THISDAY Style - - CONTENT - BY AKIN­NAWO OLUWASEUN +234 810 397 9107

Al­low me to tell you this, be­ing a youth in Nige­ria in this present age and time is un­doubt­edly one of the most try­ing, frus­trat­ing and trau­ma­tis­ing ex­pe­ri­ence in the world.

The penury, sub­ju­ga­tion, job­less­ness and po­lit­i­cal abyss into which we have been thrown over­time by a clus­ter of fac­tors makes it al­most utopic to vi­su­alise an ex­is­tence de­void of these ills or fool­hardy to as­pire for greater or bet­ter op­por­tu­ni­ties.

The peren­nial plight of the Nige­rian youth is ex­ac­er­bated by the non­cha­lance and in­sen­si­tiv­ity of govern­ment at all lev­els. This is re­gard­less of some of the lack­lus­tre ef­fort in the past and present by the govern­ment to cut some ice with the youth by creat­ing a space for pop­u­lar and en­er­getic par­tic­i­pa­tion in the po­lit­i­cal, so­cial and eco­nomic af­fairs of the na­tion.

Renowned play­wright and avid so­cial com­men­ta­tor, Pro­fes­sor Wole Soyinka once put for­ward some posers that I find deeply trou­bling, re­flec­tive and sad. In a pas­sion­ate mis­sive, the pro­fes­sor painted the pic­ture of the mis­ery and pa­thetic ex­is­tence of a Nige­rian youth in cur­rent times jux­ta­posed and con­trasted with what ob­tained years ago in the life of this same coun­try - Nige­ria.

He said and I quote,

“Awolowo was 37 years, Ak­in­tola 36, Ah­madu Bello 36, Balewa 34, Okotie-Eboh 27, and An­thony Ena­horo 27 and they led the strug­gle for Nige­ria in­de­pen­dence af­ter the death of Macaulay. Only Zik (Nnamdi Azikwe) was 42 at the time”.

“In 1966, the first mil­i­tary coup was led by Kaduna Nzeogwu who was 29 years and coun­tered by M. Muhammed 28, T. Dan­juma 28, I. Ba­bangida 25, J. Garba 23, S. Abacha 23, and M. Yar’adua 23 and brought into power Yakubu Gowon 32. Ojukwu 33, Obasanjo 29 and Buhari 24! Most of the mil­i­tary gov­er­nors who gov­erned the states un­der the suc­ces­sive mil­i­tary regimes were un­der 30 years”.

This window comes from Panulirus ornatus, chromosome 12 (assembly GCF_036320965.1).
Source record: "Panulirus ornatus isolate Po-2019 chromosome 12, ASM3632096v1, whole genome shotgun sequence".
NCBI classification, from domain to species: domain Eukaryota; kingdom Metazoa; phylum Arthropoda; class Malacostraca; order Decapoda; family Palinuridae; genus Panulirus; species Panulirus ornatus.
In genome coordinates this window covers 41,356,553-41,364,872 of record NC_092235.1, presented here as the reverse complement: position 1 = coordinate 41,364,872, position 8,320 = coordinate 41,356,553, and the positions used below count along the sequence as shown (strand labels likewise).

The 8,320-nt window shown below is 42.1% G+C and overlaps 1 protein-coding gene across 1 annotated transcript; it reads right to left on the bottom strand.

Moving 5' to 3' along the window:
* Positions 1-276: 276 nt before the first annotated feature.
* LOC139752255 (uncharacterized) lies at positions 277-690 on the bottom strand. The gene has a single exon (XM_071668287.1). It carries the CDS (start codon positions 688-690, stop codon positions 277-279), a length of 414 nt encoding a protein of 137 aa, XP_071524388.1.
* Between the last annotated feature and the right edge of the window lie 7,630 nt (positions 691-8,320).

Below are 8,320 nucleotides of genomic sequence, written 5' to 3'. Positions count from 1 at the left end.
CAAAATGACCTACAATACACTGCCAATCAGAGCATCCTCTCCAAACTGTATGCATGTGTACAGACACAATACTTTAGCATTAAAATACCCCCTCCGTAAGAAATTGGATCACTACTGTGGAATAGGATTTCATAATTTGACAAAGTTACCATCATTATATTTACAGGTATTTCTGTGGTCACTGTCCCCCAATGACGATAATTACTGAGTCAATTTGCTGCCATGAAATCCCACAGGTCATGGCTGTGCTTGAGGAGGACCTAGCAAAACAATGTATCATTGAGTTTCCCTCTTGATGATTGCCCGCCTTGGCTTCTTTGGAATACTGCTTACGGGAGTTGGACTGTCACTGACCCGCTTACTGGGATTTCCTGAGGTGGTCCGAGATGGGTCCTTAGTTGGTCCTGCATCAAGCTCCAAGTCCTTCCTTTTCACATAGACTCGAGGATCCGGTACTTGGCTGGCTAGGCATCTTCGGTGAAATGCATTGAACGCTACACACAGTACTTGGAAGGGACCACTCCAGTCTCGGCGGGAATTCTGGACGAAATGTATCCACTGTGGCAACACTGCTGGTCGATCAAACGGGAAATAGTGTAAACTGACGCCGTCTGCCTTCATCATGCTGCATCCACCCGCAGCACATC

“Also, the brief demo­cratic dis­pen­sa­tion which in­ter­jected the mil­i­tary in­ter­reg­nums also saw some Senators and mem­bers of the House of Rep­re­sen­ta­tives, in par­tic­u­lar pop­u­lated by per­sons un­der 30! Un­der 30’s were also not in short sup­ply with ap­point­ments- we have ex­am­ples of M.T. Mbu who be­came Nige­ria’s For­eign Af­fairs Min­is­ter at 23 and Pat Utomi who be­came a fed­eral Ad­viser at 27 and so on and so forth.”

Pro­fes­sor Soyinka went on to ask some salient ques­tions thus:

“why is it that al­most all this age bracket is to­day still sleep­ing in 3-seater chairs in their par­ents’ homes? Why is it that this age bracket is to­day still col­lect­ing pocket money from their par­ents? Why is it that this age bracket is to­day still seek­ing for jobs and not yet mar­ried? Why is this age bracket to­day no longer qual­i­fied to even be lead­ers of youth wings of po­lit­i­cal par­ties? Why is it that this age bracket is so docile? Why is this age bracket to­day in­ca­pable of feed­ing it­self? Why is it that this age bracket is to­day barred from even as­pir­ing to cer­tain po­lit­i­cal of­fices? Why is it that this age bracket is to­day in­ca­pac­i­tated, un­will­ing, un­able and in­ca­pable of ask­ing ques­tions?”

These are ques­tions that should pro­voke deep re­flec­tions in the minds of all. I can­not claim to have all the an­swers my­self but I have spent a great deal of time in thought, try­ing to as­cer­tain what the re­mote and im­me­di­ate cause for the im­pe­cu­nious, in­do­lent and sub­ju­gated youths we see all over the streets of ur­ban and ru­ral ar­eas, toil­ing me­nially, earn­ing mea­gerly and liv­ing de­ject­edly is.

Pre-in­de­pen­dence Nige­rian youths were re­puted for their brav­ery, dili­gence, pro-ac­tivism and a sense of brother­hood. These ebul­lient pre­de­ces­sors were able to carve a niche for them­selves be­cause they re­fused to be over­whelmed by the try­ing cir­cum­stances of their time and took the prover­bial bull by the horn.